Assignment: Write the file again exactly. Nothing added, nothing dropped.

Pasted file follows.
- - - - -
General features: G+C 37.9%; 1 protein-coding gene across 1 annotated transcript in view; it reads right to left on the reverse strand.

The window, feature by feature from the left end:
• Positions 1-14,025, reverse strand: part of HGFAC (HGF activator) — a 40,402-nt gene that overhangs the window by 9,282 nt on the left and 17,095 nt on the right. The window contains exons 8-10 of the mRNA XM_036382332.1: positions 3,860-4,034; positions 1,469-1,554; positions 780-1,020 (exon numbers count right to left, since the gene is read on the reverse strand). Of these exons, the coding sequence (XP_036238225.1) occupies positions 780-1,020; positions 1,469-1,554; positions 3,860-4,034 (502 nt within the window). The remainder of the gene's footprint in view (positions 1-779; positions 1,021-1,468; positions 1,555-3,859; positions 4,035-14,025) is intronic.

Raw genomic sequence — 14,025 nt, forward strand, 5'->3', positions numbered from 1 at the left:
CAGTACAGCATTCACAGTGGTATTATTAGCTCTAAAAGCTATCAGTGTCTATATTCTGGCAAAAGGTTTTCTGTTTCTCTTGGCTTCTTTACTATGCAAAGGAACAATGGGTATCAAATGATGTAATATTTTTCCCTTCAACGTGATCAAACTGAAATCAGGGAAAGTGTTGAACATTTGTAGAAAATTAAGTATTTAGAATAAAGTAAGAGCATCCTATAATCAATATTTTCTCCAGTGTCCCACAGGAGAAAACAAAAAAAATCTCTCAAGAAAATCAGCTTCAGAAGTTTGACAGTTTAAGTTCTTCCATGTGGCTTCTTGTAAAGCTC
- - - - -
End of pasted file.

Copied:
General features: G+C 37.9%; 1 protein-coding gene across 1 annotated transcript in view; it reads right to left on the reverse strand.

The window, feature by feature from the left end:
• Positions 1-14,025, reverse strand: part of HGFAC (HGF activator) — a 40,402-nt gene that overhangs the window by 9,282 nt on the left and 17,095 nt on the right. The window contains exons 8-10 of the mRNA XM_036382332.1: positions 3,860-4,034; positions 1,469-1,554; positions 780-1,020 (exon numbers count right to left, since the gene is read on the reverse strand). Of these exons, the coding sequence (XP_036238225.1) occupies positions 780-1,020; positions 1,469-1,554; positions 3,860-4,034 (502 nt within the window). The remainder of the gene's footprint in view (positions 1-779; positions 1,021-1,468; positions 1,555-3,859; positions 4,035-14,025) is intronic.

Raw genomic sequence — 14,025 nt, forward strand, 5'->3', positions numbered from 1 at the left:
CAGTACAGCATTCACAGTGGTATTATTAGCTCTAAAAGCTATCAGTGTCTATATTCTGGCAAAAGGTTTTCTGTTTCTCTTGGCTTCTTTACTATGCAAAGGAACAATGGGTATCAAATGATGTAATATTTTTCCCTTCAACGTGATCAAACTGAAATCAGGGAAAGTGTTGAACATTTGTAGAAAATTAAGTATTTAGAATAAAGTAAGAGCATCCTATAATCAATATTTTCTCCAGTGTCCCACAGGAGAAAACAAAAAAAATCTCTCAAGAAAATCAGCTTCAGAAGTTTGACAGTTTAAGTTCTTCCATGTGGCTTCTTGTAAAGCTC